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A Meditation On A Text From Isaiah . . . Five Reasons We Need A Savior

January 4, 2023 Our Catholic Faith No Comments

By MSGR. CHARLES POPE

(Editor’s Note: Msgr. Charles Pope posted this commentary on December 12 and it is reprinted here with permission. Even though it will be after Advent and after Christmas when our readers see this column, we think it has something to say for the coming year.)

  • + + As Christmas draws so near, we should ponder why we need a savior. In short, we’ve got it bad and that ain’t good. But praise the Lord, there is a doctor on the way. His name is Emmanuel; His name is Jesus, which means “God saves.”
    Let’s look at a keynote reading of Advent describing five reasons we need Jesus a savior!
    I: Distant Sons — Hear, O heavens, and listen, O Earth, for the Lord speaks: Sons have I raised and reared, but they have disowned me! An ox knows its owner, and an ass, its master’s manger; But Israel does not know, my people has not understood. Ah! Sinful nation, people laden with wickedness, evil race, corrupt children! They have forsaken the Lord, spurned the Holy One of Israel, apostatize (Isaiah 1:2-4).
    At the heart of most of our troubles is that we have distanced ourselves from God. Sometimes this is through forgetfulness rooted in a dullness of mind. Culturally in the West we have moved God to the periphery by an increasingly strident secularism. We are distant children. Collectively speaking, we have disowned our Father: the God who made us and who enables us to do everything we have done.
    In so doing, we are cutting ourselves off from the very source of our power and achievement. This, of course, is the height of foolishness. Consider a fan that has just been unplugged. At first the blades continue to spin and the fan may “think” that all is well. But gradually the blades move more and more slowly. Eventually, they stop completely. It is this way with us as well.
    Most of us believers are rightly concerned that our culture, having been unmoored, is becoming just as God described faithless ancient Israel: a sinful nation laden with wickedness, evil, and corruption. No age of this “paradise lost” has ever been sinless, but increasingly we cannot even get consensus on the most basic moral issues: that killing infants in the womb is wrong, that homosexual acts are disordered, and that promiscuity is unhealthy for the body and the culture. Even the most rudimentary understanding of biology shows that a life in the womb is a human baby and that homosexual acts are not meant to be (the parts don’t fit and the full purpose of sex is impossible). And clearly promiscuity brings disease. And this is just the biological evidence. Even a high school biology student can figure out that these practices are misguided.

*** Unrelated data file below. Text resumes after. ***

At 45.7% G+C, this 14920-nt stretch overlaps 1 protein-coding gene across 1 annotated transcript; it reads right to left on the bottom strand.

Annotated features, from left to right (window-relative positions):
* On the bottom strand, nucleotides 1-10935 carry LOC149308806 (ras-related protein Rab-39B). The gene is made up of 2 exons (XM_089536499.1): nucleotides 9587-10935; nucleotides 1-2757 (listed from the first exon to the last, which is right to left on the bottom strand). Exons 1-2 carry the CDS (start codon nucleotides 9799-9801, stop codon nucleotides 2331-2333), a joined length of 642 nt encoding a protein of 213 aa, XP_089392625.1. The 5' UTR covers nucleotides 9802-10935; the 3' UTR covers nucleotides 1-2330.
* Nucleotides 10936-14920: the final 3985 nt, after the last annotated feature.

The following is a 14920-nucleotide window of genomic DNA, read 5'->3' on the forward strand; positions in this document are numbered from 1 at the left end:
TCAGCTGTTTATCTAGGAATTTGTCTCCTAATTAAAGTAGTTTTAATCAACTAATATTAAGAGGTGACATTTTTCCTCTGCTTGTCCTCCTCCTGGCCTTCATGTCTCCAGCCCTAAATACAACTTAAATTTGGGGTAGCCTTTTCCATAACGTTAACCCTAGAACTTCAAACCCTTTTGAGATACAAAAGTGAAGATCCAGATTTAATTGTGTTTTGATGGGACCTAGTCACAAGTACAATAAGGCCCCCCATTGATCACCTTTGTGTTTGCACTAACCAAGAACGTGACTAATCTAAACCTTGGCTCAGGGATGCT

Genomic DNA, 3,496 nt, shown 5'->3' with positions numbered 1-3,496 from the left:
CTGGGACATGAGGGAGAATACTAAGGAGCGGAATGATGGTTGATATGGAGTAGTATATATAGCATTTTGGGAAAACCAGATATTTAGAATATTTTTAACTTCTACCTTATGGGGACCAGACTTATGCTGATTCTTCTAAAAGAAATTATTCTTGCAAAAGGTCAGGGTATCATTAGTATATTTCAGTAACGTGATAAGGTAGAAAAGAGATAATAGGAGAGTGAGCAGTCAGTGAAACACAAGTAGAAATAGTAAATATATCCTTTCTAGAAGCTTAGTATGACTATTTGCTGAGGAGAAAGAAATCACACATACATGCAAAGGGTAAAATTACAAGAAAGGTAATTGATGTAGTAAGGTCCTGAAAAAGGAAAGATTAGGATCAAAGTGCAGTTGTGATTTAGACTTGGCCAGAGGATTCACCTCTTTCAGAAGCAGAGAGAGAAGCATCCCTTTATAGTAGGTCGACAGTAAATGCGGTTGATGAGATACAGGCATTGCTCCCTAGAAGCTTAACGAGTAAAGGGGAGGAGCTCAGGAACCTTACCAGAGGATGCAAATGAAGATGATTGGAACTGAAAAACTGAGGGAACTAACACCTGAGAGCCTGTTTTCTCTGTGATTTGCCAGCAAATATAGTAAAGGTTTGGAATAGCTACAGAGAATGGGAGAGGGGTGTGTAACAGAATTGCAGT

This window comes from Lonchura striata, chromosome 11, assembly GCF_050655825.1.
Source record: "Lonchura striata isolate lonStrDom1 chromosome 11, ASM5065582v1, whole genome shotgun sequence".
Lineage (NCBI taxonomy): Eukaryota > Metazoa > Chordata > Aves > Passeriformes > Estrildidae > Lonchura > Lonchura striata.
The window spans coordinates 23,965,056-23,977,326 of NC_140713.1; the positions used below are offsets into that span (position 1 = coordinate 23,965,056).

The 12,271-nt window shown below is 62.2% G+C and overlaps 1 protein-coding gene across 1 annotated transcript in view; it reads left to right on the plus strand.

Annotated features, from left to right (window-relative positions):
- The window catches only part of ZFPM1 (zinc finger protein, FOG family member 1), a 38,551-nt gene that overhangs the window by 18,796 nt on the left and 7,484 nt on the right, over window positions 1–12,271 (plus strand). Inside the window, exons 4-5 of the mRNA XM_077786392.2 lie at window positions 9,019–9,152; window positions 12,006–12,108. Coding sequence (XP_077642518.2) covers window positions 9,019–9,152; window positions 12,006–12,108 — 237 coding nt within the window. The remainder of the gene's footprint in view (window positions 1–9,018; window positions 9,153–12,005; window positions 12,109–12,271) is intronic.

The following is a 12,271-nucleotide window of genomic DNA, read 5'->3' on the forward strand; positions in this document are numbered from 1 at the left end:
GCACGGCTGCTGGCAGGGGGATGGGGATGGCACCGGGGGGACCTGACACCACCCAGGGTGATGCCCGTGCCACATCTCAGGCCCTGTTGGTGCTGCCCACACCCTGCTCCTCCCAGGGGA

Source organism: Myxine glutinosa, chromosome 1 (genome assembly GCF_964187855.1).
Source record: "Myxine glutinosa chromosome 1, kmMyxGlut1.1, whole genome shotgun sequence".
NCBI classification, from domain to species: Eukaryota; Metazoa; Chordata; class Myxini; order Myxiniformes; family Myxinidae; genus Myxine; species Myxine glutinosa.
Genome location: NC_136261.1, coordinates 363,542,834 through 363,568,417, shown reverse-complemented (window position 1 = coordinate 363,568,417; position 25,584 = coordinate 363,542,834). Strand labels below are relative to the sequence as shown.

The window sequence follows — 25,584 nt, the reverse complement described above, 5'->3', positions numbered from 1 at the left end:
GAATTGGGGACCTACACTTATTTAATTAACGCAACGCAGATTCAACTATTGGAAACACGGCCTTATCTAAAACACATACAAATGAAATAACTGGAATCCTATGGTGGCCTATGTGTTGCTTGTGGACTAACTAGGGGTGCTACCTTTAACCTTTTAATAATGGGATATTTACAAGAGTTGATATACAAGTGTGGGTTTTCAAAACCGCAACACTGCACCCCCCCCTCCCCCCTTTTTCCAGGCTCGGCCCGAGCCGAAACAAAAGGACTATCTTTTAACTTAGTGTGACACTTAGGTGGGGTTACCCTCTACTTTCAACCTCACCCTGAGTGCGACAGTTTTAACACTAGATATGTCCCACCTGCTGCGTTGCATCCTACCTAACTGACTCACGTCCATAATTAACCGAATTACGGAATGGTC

But so deep is our confusion, that even the most obvious aspects of things evade us as we get lost in our rationalizations and foolish attempts to justify what we know, deep down, is wrong. Yes, unplugged from God, we get a little slow in our thinking.
    The Lord goes on to compare His distant children to oxen and donkeys. Yes, even they are smarter than some of us, for they know their owner and who feeds them. Are you and I smarter than a donkey or an ox? There is a reason our Nativity sets usually feature a donkey and a cow. They were there for the birth of Christ, but we had no room for Him in the inn.
    So the first reason we need a savior is that we tend to stray from God. And having strayed, we get lost in more ways than one. God has to come find us, just as in the garden when the first couple sinned He went through the Garden calling, “Adam, where are you?” (Gen. 3:9) So now He seeks us, His distant children.
    II: Disease-Struck — Why will you still be struck down? Why will you continue to rebel? The whole head is sick, the whole heart faint. From the sole of the foot to the head there is no sound spot: Wound and welt and gaping gash, not drained, or bandaged, or eased with salve (Isaiah 1:5-6).
    This is a bad situation. The Lord says simply, “There is no sound spot.” The damage caused by sin is enormous and the Lord describes it sickening terms: wounds; welts; and horrifying, pus-filled, gaping gashes.
    We tend to make light of sin, but God does not. St. Paul put things more bluntly and tersely: “You were dead in your sins” (Eph. 2:1).
    But making light of our sins we stand there and continue to get struck; we continue to rebel. We ignore the body count of abortion, the toll that divorce and promiscuity take on children, the high price of greed, and the foolishness of casting aside God and His wisdom.
    As God describes it, our stance is unreasonable and just plain stupid. We rebel, glory in evil things, and assert a false notion of freedom. But God says to us that if we could only see ourselves as He does, we would be sickened: gaping wounds and foul discharge.
    Jesus said to Sr. Faustina, “You see what you are of yourself, but do not be frightened at this. If I were to reveal to you the whole misery that you are, you would die of terror….But because you are such great misery I have revealed to you the whole ocean of my mercy” (Diary II. 718).
    Here, then, is the second reason we need a savior: Our sins and stubbornness have made us wretched, pitiable, poor, blind, and naked (Rev. 3:17). We cannot save ourselves. Only with grace and mercy do we stand a chance. We need more than an angel; we need a savior.
    III. Desolate Scene — Your country is waste, your cities burnt with fire. Your land before your eyes strangers devour, [a waste, like Sodom overthrown] — And daughter Zion is left like a hut in a vineyard, Like a shed in a melon patch, like a city blockaded. Unless the Lord of hosts had left us a scanty remnant, We had become as Sodom, we should be like Gomorrah (Isaiah 1:7-9).